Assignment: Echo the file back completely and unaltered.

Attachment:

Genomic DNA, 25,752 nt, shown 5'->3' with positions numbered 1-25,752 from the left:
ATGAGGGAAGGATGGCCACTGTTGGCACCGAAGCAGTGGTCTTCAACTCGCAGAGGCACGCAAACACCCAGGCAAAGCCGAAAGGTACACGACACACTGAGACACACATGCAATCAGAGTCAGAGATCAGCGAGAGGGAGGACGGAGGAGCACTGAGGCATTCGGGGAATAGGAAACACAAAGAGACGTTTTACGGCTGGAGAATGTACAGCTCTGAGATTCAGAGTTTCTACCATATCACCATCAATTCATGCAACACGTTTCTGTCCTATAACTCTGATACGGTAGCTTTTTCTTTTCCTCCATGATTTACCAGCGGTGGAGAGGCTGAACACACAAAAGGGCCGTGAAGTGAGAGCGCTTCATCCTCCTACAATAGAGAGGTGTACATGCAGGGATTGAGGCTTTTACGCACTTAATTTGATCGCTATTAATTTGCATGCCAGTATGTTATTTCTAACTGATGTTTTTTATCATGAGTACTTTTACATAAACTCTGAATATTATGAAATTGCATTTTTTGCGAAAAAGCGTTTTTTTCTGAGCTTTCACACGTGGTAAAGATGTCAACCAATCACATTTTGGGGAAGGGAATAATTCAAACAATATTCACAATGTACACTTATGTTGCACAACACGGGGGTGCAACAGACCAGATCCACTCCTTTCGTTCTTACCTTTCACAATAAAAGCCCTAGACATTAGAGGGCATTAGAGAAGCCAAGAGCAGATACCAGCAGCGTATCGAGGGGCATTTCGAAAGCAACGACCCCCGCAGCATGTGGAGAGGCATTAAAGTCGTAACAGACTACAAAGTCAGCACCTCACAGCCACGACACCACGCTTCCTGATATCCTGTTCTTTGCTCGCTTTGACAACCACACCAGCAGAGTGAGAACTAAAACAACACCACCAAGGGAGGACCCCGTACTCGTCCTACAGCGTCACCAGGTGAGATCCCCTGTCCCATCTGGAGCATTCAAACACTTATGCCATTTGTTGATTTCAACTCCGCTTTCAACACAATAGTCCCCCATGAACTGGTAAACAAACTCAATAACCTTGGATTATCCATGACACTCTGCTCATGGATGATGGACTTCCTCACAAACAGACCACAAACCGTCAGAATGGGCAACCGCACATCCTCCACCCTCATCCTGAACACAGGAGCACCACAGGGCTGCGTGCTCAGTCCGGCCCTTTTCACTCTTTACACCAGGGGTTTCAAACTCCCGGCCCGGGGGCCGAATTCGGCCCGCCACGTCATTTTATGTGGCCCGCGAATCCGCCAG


Genomic DNA, 25,752 nt, shown 5'->3' with positions numbered 1-25,752 from the left:
ATGAGGGAAGGATGGCCACTGTTGGCACCGAAGCAGTGGTCTTCAACTCGCAGAGGCACGCAAACACCCAGGCAAAGCCGAAAGGTACACGACACACTGAGACACACATGCAATCAGAGTCAGAGATCAGCGAGAGGGAGGACGGAGGAGCACTGAGGCATTCGGGGAATAGGAAACACAAAGAGACGTTTTACGGCTGGAGAATGTACAGCTCTGAGATTCAGAGTTTCTACCATATCACCATCAATTCATGCAACACGTTTCTGTCCTATAACTCTGATACGGTAGCTTTTTCTTTTCCTCCATGATTTACCAGCGGTGGAGAGGCTGAACACACAAAAGGGCCGTGAAGTGAGAGCGCTTCATCCTCCTACAATAGAGAGGTGTACATGCAGGGATTGAGGCTTTTACGCACTTAATTTGATCGCTATTAATTTGCATGCCAGTATGTTATTTCTAACTGATGTTTTTTATCATGAGTACTTTTACATAAACTCTGAATATTATGAAATTGCATTTTTTGCGAAAAAGCGTTTTTTTCTGAGCTTTCACACGTGGTAAAGATGTCAACCAATCACATTTTGGGGAAGGGAATAATTCAAACAATATTCACAATGTACACTTATGTTGCACAACACGGGGGTGCAACAGACCAGATCCACTCCTTTCGTTCTTACCTTTCACAATAAAAGCCCTAGACATTAGAGGGCATTAGAGAAGCCAAGAGCAGATACCAGCAGCGTATCGAGGGGCATTTCGAAAGCAACGACCCCCGCAGCATGTGGAGAGGCATTAAAGTCGTAACAGACTACAAAGTCAGCACCTCACAGCCACGACACCACGCTTCCTGATATCCTGTTCTTTGCTCGCTTTGACAACCACACCAGCAGAGTGAGAACTAAAACAACACCACCAAGGGAGGACCCCGTACTCGTCCTACAGCGTCACCAGGTGAGATCCCCTGTCCCATCTGGAGCATTCAAACACTTATGCCATTTGTTGATTTCAACTCCGCTTTCAACACAATAGTCCCCCATGAACTGGTAAACAAACTCAATAACCTTGGATTATCCATGACACTCTGCTCATGGATGATGGACTTCCTCACAAACAGACCACAAACCGTCAGAATGGGCAACCGCACATCCTCCACCCTCATCCTGAACACAGGAGCACCACAGGGCTGCGTGCTCAGTCCGGCCCTTTTCACTCTTTACACCAGGGGTTTCAAACTCCCGGCCCGGGGGCCGAATTCGGCCCGCCACGTCATTTTATGTGGCCCGCGAATCCGCCAG